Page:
ity challenged this way of thinking. From recordings known as elec- troencephalograms (EEGs), researchers could see that sleep was a dynamic behavior, one in which the brain was highly active at times, and not turned off at all. Over time, sleep studies using EEGs and other instruments that measured eye movements and muscle activity would ôRô

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Yoga Nidra Yoga nidra is one of the most important aspects of traditional yoga practice. Its popularity today shows a new interest in the more eso- teric yogic practices. Many forms of relaxation and pratyahara are now being taught as yoga nidra, but these are preliminary practices only. True yoga nidra is an integral part of the yoga of the four states, cultivating wakefulness during waking, dream and deep sleep. It in- volves moving into the inner peace of the witness Self at the time of sleep or rest. It allows us to consciously enter into deep sleep like a deep pratyahara, and gives us the ability to shut off the sense and motor organs during the waking state as needed. In this condition, we withdraw our consciousness into the heart—not the physical heart but the deeper spiritual heart. In the state of yoga nidra, in which the õ 3 3 3 ô õôõL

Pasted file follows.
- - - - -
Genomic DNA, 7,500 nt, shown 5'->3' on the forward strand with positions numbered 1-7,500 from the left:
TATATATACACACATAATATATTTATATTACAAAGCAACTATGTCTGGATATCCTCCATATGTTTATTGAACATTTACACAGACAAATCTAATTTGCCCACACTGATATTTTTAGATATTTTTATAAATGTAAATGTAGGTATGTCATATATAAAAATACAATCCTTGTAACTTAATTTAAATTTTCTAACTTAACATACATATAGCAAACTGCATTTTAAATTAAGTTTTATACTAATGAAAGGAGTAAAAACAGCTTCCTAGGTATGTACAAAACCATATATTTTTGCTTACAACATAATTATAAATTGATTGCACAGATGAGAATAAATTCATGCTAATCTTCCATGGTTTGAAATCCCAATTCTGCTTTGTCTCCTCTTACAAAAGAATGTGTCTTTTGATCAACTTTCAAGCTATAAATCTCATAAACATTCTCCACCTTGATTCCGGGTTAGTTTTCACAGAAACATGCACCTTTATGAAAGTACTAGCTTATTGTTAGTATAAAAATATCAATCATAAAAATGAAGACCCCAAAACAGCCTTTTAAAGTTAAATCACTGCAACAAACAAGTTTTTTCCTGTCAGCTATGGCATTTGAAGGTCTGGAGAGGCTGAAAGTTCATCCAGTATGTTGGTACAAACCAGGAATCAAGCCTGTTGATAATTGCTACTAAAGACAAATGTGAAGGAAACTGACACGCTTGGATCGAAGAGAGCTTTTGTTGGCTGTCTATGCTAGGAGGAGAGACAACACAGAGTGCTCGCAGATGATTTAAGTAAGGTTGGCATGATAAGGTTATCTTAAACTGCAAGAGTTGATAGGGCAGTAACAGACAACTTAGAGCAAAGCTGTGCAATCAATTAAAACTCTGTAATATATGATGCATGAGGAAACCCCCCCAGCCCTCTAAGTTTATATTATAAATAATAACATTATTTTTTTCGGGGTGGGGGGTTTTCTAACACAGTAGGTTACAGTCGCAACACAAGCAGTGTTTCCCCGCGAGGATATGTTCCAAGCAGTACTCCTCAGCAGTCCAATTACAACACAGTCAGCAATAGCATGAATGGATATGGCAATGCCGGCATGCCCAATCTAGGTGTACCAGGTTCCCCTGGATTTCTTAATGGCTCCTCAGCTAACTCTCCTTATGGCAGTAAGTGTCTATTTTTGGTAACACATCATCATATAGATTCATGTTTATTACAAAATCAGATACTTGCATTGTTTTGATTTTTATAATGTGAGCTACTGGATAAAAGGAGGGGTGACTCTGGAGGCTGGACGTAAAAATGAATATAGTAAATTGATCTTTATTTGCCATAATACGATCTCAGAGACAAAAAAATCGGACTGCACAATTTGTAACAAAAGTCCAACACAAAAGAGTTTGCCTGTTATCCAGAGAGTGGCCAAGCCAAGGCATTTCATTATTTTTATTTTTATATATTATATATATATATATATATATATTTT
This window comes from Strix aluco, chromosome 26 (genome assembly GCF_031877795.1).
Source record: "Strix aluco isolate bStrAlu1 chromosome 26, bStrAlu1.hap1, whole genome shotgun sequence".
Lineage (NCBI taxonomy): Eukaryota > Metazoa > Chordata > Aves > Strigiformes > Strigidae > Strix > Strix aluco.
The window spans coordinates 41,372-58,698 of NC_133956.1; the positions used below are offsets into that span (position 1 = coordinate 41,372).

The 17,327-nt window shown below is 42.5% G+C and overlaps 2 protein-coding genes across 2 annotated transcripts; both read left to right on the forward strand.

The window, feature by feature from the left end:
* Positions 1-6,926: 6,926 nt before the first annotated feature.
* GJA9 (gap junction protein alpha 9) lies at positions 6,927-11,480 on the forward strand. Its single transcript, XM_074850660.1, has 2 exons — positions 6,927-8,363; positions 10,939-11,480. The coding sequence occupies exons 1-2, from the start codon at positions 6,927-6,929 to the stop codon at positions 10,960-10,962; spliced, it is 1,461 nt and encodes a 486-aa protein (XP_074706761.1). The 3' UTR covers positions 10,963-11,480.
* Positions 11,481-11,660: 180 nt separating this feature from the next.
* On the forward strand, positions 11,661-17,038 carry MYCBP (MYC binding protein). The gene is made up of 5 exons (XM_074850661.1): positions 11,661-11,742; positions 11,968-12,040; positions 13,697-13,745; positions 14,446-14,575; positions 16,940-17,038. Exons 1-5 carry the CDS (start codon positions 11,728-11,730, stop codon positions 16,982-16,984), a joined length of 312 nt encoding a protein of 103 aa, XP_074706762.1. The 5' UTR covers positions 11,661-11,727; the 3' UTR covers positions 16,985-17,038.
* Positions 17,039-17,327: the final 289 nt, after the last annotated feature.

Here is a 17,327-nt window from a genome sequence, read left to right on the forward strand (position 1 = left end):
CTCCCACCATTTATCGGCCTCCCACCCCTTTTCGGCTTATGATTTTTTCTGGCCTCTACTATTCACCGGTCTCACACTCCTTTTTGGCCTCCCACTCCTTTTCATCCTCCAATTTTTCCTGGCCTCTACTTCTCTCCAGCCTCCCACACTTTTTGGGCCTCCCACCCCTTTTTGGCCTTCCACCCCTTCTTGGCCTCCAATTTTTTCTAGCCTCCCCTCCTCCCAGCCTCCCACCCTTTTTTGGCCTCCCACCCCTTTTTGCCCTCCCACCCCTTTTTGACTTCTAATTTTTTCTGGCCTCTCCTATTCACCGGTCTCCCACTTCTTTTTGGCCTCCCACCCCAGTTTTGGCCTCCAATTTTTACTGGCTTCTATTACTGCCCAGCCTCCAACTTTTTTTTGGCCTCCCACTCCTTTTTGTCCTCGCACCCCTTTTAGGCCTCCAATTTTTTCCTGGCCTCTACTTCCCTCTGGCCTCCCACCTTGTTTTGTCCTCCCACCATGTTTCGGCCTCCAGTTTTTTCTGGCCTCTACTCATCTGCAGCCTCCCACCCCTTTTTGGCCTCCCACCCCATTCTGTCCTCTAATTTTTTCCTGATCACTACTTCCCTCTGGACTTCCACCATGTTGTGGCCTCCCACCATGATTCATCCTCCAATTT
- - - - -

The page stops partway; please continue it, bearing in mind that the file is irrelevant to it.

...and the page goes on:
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the higher consciousness. This is described as dharma megha sama- dhi in the Yoga Sutras. Through true yoga nidra, we contact the con- sciousness of Ishvara, the inner teacher of yoga.

Yoga in the Fourth State The underlying practice behind the yogas of waking, dream and deep sleep is cultivating the witness consciousness, or sakshi bhava. To re- ^

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and sleep, time and space, birth and death. This begins with cultivat- ing wakeful awareness, conscious dreaming and remaining aware in deep sleep. Cultivating the witness state is also the core practice for the fourth

state, but requires support practices. First, we should maintain a dharmic and conscious lifestyle, such as outlined in the yamas and niyamas of yoga practice. This includes a vegetarian diet, control of our sense and motor organs, and control of our mind and emotions.

A seasoned meditator is immersed in his deepest Self, while outer 1

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samadhi. With such adeptness, he can readily reach the subtle worlds of the causal plane in deep sleep.


electrical patterns in a sleeping person’s brain, as well as the presence or absence of eye movements. The two main types of sleep are rapid-eye-movement (REM) sleep

and non-rapid-eye-movement (NREM) sleep. On an EEG, REM sleep, often called “active sleep,” is identifiable by its characteristic low- amplitude (small), high-frequency (fast) waves and alpha rhythm, as well as the eye movements for which it is named. Many sleep experts